If I track my gas mileage expenses for tax purposes, is keeping gas receipts sufficient, or will IRS require a mileage log as well?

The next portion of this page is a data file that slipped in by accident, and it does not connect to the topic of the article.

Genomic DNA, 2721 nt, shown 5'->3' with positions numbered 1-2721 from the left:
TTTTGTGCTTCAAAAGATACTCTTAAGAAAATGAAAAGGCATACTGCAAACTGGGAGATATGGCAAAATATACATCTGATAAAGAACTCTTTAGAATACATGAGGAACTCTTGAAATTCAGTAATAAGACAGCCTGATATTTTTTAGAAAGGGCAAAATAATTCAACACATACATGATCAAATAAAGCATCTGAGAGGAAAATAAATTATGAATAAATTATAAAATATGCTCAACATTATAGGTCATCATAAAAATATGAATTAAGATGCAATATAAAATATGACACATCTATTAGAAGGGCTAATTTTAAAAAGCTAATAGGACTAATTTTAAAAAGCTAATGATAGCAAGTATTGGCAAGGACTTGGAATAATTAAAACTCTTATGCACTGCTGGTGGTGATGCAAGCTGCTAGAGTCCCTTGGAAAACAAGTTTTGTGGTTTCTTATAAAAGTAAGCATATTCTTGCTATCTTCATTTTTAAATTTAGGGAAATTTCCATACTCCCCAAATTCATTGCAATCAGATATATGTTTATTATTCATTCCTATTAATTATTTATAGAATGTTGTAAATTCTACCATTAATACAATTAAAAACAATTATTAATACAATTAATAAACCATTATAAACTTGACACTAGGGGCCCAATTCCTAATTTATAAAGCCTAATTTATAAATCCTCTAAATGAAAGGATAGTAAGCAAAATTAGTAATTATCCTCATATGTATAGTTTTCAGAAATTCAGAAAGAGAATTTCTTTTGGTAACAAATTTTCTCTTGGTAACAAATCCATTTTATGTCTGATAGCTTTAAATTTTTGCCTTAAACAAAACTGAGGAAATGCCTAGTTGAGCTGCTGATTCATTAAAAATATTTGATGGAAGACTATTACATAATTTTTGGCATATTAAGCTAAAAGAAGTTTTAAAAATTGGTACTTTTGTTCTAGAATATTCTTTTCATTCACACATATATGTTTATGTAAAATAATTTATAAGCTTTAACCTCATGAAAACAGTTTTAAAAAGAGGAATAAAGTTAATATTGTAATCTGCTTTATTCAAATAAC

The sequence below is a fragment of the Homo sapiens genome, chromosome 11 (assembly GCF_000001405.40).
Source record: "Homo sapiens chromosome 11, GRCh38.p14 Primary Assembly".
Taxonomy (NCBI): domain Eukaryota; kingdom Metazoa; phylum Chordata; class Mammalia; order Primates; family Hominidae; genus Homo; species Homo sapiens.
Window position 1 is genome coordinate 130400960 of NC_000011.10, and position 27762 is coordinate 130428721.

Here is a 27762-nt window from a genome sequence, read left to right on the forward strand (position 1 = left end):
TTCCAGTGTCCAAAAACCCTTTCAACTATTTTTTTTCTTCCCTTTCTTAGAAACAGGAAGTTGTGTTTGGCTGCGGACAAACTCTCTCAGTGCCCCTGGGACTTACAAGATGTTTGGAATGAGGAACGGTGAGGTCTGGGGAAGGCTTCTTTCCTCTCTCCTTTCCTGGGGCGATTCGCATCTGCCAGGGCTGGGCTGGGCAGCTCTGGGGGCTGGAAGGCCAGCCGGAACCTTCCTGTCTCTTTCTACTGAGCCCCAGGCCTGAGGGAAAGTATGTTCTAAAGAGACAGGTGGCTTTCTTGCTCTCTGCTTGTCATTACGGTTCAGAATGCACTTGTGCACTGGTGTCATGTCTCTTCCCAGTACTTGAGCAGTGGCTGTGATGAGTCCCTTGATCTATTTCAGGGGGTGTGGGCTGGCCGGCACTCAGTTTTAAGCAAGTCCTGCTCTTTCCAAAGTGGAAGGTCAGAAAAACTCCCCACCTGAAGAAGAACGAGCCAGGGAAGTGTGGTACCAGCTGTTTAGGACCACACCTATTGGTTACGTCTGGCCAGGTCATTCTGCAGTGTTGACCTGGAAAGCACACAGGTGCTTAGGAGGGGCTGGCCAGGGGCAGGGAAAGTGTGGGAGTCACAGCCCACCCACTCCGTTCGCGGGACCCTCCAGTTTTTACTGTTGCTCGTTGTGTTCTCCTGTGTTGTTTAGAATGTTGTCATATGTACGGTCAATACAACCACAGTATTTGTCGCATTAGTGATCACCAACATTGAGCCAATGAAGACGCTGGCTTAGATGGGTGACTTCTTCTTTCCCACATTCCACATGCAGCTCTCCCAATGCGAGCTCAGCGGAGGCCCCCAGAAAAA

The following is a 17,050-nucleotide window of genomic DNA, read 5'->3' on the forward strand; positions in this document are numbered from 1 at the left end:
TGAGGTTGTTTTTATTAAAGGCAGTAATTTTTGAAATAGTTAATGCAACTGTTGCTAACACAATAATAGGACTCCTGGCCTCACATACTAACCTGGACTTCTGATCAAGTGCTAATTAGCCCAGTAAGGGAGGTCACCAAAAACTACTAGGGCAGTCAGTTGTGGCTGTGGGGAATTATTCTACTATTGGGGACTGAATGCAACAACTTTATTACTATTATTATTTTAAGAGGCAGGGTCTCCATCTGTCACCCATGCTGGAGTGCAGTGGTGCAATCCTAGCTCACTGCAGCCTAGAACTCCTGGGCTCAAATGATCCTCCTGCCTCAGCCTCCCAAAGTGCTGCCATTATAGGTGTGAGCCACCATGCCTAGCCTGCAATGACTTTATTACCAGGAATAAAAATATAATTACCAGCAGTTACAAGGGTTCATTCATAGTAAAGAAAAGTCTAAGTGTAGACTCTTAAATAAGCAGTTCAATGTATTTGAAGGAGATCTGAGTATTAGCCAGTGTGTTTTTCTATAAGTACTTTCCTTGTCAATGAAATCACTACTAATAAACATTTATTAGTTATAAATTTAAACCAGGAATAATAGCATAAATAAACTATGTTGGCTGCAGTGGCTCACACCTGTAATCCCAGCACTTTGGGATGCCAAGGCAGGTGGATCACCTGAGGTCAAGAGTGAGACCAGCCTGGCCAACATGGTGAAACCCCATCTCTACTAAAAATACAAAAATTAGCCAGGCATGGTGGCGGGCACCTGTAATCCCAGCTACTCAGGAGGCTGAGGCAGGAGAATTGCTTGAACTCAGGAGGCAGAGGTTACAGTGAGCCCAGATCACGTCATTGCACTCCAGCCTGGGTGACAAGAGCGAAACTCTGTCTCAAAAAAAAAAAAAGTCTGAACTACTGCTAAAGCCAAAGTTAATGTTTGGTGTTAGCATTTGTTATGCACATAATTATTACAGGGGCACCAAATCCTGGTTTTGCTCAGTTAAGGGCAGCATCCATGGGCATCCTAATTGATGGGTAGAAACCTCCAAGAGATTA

A mileage log is likely required if you use the standard mileage rate tax deduction method.There are two methods to calculate expenses for business use car tax deductions, you can only use one:the standard mileage rate methodand, the actual expense methodIt is up to the taxpayer to decide which one is best. Which method do you chose? Below is an overview of both methods.The Standard Mileage Rate MethodThe standard mileage rate is a method of deducting an IRS established per mile tax-deductible dollar amount for each mile driven for business purposes. Further, this method can only be used by the owner or lessor of the vehicle. For 2021. the standard mileage rate method is $0.58 per mile (for an updated list of each year’s standard mileage rate deductions please go, here). To use this method the taxpayer must keep a record or log of the miles traveled for business, the destination and business purpose (IRS Publication 463, Ch 5, Recordkeeping). In addition, the taxpayer must document proof of ownership of the vehicle or a lease. At the end of the year, this information will be added to the individuals‡ tax return using the IRS Form 2106. Also, you can include any business-related parking and tolls expenses with the standard mileage rate deductions.The standard mileage rate cannot be used if the taxpayer:Uses the car for hire (such as a taxi)Uses five or more cars at the same time (as in a fleet operation)Claims depreciation or a section 179 deduction (Publication 463, Chapter 4)If a rural mail carrier receives a qualified reimbursement (Publication 463, Chapter 4).The following should be included in a Standard Rate Mileage method mileage report:the miles you drove for business (ie your mileage)the places you drove for businessthe business purpose of your tripthe date of your tripThe Actual Car Expense MethodThe actual car expense method allows taxpayers to deduct the following vehicle and vehicle-related expenses:DepreciationLease paymentsRegistration feesLicensesGasInsuranceRepairsOilGarage rentTiresTollsParking feesIf business use of the car is less than 100%, expenses must be proportionally allocated between business and personal use. For example, say you drive your car 20,000 miles in one year–10,000 for business and 10,000 for personal. In this case, the taxpayer can only deduct 50% of the vehicle’s expenses from their tax return. Therefore, in the cases of mixed personal and business use of the car, it is recommended that the taxpayer keep a log of the miles traveled and distinguish the business from personal travel. This will facilitate ease in the determination and calculation of the percentage of vehicle usage for business purposes. In addition, the taxpayer should keep receipts and invoices of vehicle expenses. Taxpayers that use the Actual Car Expense method can use IRS form 2106-EZ, Unreimbursed Employee Business Expenses, to claim these expenses on their tax return. This form can be found, here.Whether you should use the standard mileage rate or the depends on your vehicle and the amount that you drive your vehicle for work. With strong record keeping calculating the deductions for both methods can help the taxpayer determine which method will maximize their tax return. Both methods require the taxpayer to keep a mileage log.Sources:IRS Publication 463, Chapter 4, Transportation, Standard Mileage RateIRS Publication 463, Ch 4, Transportation, Actual Car ExpensesIRS tax return form for Standard Mileage Rate deductions and other employee business expenses: Form 2106Car and Truck Expense Deduction RemindersThe IRS Standard Mileage Rate Deduction AmountsUnreimbursed Employee Business Expenses Form 2106-EZIf you decide to use the standard mileage rate method you will likely need a mileage expense log.What Should Your Mileage Expense Log IncludeThe IRS requires you to keep a detailed log of your miles if you want to deduct mileage expenses from your taxes, whether it’s a 1099 or a Schedule C, etc.With that said, the following should be included in your mileage report:the miles you drove for business (ie your mileage)the places you drove for businessthe business purpose of your tripthe date of your tripCheck out the links below to read more:Mileage Report, What's RequiredHow To Maximize Business Use Car Tax DeductionsThis answer does not consitiute professional tax advice. You should contact your own tax professional to discuss your situation.